Four key Commons committees are asking the education secretary to make Personal, Social, Health and Economic (PSHE) education compulsory in schools.
The education, health, home affairs and business committee chairmen want PSHE, which covers sex education, made statutory in primaries and secondaries.
In a letter to Nicky Morgan, they express concern at her failure to respond to various committees' calls.
The government is working on a way to achieve high-quality PSHE for all.
It published guidelines on sex and relationship education (SRE) in 2015.
While PSHE education is not part of the statutory national curriculum, which means there is no national programme of study for the subject, the Department for Education say schools should teach it to pupils.
Schools are also required to have a policy on sex and relationship education which is made available to parents, and for inspection, which must set out how this is provided, monitored and evaluated..
It must also include information about parents' right to withdraw their children from sex education classes.
The chairmen's letter said: "We write to express our disappointment with your response so far to the issue of the statutory status for PSHE and sex and relationships education in schools.
"PSHE is a crucial part of preparing young people for life. It can provide them with the knowledge and confidence to make decisions which affect their health, well-being and relationships, now and in the future.
"It can develop the skills and attributes needed to secure employment and can help protect young people from abuse in many forms."
In February 2015, the education committee called for the DfE to "develop a work plan for introducing age-appropriate PSHE and SRE as statutory subjects in primary and secondary schools, setting out its strategy for improving the supply of teachers able to deliver this subject and a timetable for achieving this".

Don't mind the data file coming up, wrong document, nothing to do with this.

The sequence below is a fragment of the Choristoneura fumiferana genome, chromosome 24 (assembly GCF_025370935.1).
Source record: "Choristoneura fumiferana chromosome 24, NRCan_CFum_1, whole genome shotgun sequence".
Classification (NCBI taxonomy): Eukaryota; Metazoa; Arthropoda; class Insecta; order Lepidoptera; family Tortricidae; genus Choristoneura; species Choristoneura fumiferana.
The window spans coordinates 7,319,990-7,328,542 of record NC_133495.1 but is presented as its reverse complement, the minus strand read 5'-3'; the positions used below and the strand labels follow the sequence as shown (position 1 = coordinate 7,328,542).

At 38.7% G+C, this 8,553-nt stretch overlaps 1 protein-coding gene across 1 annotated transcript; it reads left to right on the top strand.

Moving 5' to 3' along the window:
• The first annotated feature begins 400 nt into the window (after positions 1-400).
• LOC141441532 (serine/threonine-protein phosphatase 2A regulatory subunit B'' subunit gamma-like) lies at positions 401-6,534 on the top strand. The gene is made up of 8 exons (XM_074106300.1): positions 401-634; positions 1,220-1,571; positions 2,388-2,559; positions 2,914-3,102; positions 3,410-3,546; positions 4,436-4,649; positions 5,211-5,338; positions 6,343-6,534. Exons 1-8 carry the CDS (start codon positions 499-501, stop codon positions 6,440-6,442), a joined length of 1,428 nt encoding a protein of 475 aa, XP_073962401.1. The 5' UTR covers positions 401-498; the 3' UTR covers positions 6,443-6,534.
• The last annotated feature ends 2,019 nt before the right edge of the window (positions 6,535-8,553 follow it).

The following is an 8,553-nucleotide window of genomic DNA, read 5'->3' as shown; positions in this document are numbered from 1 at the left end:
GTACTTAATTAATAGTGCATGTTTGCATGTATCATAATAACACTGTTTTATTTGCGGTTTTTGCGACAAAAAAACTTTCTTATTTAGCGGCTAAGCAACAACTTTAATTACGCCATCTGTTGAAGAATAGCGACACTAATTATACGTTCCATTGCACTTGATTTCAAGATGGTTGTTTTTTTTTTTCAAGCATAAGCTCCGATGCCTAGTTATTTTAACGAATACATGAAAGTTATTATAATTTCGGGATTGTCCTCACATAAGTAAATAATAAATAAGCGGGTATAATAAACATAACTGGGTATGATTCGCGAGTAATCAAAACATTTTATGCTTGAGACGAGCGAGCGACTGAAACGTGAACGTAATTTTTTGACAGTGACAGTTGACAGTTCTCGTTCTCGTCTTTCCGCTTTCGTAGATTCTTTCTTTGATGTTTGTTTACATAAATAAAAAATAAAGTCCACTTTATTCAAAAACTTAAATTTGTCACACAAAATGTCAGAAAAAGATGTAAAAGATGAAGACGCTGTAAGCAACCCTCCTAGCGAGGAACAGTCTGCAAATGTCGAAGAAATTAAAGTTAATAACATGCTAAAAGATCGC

Violence against women
In January 2015, the Joint Committee on Human Rights said it would be better if schools were "required broadly to teach the same curriculum in PSHE" and that this should include issues in relation to violence against women and girls.
Six months earlier, the Home Affairs Committee called for PSHE, covering education about female genital mutilation in high prevalence areas, to be made compulsory.
And both the Children's Commissioner for England and the Chief Medical Officer made their own calls to make the subject statutory.
A Department for Education spokesman said it wanted all young people to leave school equipped with a curriculum for life that prepares them to succeed in modern Britain and the teaching of PSHE was central to that plan.
"We are working with head teachers and other experts to understand how best to achieve high-quality PSHE for every pupil," he said.
The spokesman added that PSHE was not yet good enough in many schools, adding the department had committed to looking further at this issue and examining all the options to ensure the subject was taught to a high standard in all schools.
It intended to make significant progress on this issue this Parliament, he said.